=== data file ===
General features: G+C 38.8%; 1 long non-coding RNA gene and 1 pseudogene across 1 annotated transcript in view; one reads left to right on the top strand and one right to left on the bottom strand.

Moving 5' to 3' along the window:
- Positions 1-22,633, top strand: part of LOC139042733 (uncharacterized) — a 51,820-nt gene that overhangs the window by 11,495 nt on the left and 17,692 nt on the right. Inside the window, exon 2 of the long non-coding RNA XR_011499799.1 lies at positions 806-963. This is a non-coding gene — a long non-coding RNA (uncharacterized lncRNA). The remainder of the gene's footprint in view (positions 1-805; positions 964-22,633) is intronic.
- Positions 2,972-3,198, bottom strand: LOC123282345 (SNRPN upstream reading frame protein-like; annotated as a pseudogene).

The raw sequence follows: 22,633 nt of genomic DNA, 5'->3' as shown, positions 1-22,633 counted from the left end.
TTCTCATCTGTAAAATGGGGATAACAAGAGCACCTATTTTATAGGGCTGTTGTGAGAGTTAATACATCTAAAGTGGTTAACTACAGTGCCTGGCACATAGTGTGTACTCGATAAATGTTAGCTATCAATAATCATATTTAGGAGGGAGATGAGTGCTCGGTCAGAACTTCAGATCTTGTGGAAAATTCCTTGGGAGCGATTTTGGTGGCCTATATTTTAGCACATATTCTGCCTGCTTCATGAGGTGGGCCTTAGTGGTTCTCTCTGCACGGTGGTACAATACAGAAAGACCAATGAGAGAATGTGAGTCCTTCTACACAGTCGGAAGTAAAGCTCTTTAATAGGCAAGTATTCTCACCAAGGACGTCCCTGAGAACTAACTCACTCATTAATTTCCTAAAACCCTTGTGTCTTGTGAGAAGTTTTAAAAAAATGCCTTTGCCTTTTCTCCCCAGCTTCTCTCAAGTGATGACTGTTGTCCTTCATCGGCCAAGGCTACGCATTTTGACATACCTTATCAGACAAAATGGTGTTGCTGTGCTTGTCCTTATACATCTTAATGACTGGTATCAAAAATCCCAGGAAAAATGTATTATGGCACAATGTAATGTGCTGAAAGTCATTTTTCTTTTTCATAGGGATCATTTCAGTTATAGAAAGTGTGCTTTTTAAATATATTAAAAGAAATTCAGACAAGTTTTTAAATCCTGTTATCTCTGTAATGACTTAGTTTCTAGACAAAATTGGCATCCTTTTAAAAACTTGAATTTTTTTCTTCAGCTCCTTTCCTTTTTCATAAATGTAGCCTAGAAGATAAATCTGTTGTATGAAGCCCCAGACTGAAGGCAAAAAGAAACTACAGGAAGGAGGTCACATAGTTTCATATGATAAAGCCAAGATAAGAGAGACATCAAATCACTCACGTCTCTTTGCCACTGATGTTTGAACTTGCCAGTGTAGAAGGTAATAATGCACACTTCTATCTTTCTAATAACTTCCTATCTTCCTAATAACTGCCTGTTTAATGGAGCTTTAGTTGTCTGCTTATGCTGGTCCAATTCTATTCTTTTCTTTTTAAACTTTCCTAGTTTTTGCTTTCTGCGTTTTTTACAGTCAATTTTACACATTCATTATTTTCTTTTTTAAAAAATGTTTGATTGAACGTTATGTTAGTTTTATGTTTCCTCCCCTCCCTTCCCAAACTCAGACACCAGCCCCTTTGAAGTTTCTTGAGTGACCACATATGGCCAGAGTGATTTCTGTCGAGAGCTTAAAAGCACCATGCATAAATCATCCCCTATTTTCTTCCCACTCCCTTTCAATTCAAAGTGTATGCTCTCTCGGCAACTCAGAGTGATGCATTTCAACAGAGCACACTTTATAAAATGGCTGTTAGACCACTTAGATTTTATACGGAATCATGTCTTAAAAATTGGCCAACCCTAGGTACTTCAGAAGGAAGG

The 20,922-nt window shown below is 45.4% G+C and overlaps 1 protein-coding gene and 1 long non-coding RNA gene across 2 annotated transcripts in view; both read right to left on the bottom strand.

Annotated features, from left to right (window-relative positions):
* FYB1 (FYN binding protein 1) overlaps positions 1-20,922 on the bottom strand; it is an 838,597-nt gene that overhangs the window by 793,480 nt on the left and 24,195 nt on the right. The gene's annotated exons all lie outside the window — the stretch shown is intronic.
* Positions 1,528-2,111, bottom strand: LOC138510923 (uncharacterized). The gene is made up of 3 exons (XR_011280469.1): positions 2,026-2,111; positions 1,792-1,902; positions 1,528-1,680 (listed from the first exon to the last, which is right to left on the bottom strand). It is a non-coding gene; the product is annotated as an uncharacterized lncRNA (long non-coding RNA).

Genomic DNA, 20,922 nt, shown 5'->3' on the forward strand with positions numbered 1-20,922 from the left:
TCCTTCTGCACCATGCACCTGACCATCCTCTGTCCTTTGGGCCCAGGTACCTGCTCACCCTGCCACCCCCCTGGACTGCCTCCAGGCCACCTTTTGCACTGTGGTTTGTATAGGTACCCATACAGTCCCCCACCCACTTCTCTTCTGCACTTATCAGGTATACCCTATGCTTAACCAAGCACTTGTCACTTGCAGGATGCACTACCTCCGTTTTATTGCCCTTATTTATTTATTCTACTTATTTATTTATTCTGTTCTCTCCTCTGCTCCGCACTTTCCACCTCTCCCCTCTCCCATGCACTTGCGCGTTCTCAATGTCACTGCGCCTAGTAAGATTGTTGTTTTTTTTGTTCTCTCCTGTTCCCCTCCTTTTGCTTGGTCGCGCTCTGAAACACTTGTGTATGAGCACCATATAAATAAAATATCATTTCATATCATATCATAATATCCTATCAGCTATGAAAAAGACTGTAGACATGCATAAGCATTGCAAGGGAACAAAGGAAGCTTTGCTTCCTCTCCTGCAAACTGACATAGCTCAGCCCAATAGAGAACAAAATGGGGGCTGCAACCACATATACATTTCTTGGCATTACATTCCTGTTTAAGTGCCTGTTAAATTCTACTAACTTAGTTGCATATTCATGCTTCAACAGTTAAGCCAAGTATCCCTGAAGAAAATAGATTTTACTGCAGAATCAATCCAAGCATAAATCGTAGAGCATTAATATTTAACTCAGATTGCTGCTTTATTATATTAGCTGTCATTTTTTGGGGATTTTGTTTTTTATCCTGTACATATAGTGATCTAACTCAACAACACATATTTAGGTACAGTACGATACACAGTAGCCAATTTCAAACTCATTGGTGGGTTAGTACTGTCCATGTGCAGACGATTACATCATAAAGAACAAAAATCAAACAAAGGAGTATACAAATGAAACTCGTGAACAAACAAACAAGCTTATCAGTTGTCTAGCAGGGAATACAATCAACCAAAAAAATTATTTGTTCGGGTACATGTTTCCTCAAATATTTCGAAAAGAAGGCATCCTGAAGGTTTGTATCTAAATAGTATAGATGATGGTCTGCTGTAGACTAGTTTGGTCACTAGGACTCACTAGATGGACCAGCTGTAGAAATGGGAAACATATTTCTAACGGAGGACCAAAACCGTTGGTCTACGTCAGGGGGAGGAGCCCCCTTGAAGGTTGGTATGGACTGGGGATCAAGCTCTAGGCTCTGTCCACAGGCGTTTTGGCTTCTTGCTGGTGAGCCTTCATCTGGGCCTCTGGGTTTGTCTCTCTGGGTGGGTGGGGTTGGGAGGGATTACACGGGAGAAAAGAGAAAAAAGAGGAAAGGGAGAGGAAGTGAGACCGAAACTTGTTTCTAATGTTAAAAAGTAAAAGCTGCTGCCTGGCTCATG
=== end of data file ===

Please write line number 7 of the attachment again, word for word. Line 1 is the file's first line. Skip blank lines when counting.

The 20,922-nt window shown below is 45.4% G+C and overlaps 1 protein-coding gene and 1 long non-coding RNA gene across 2 annotated transcripts in view; both read right to left on the bottom strand.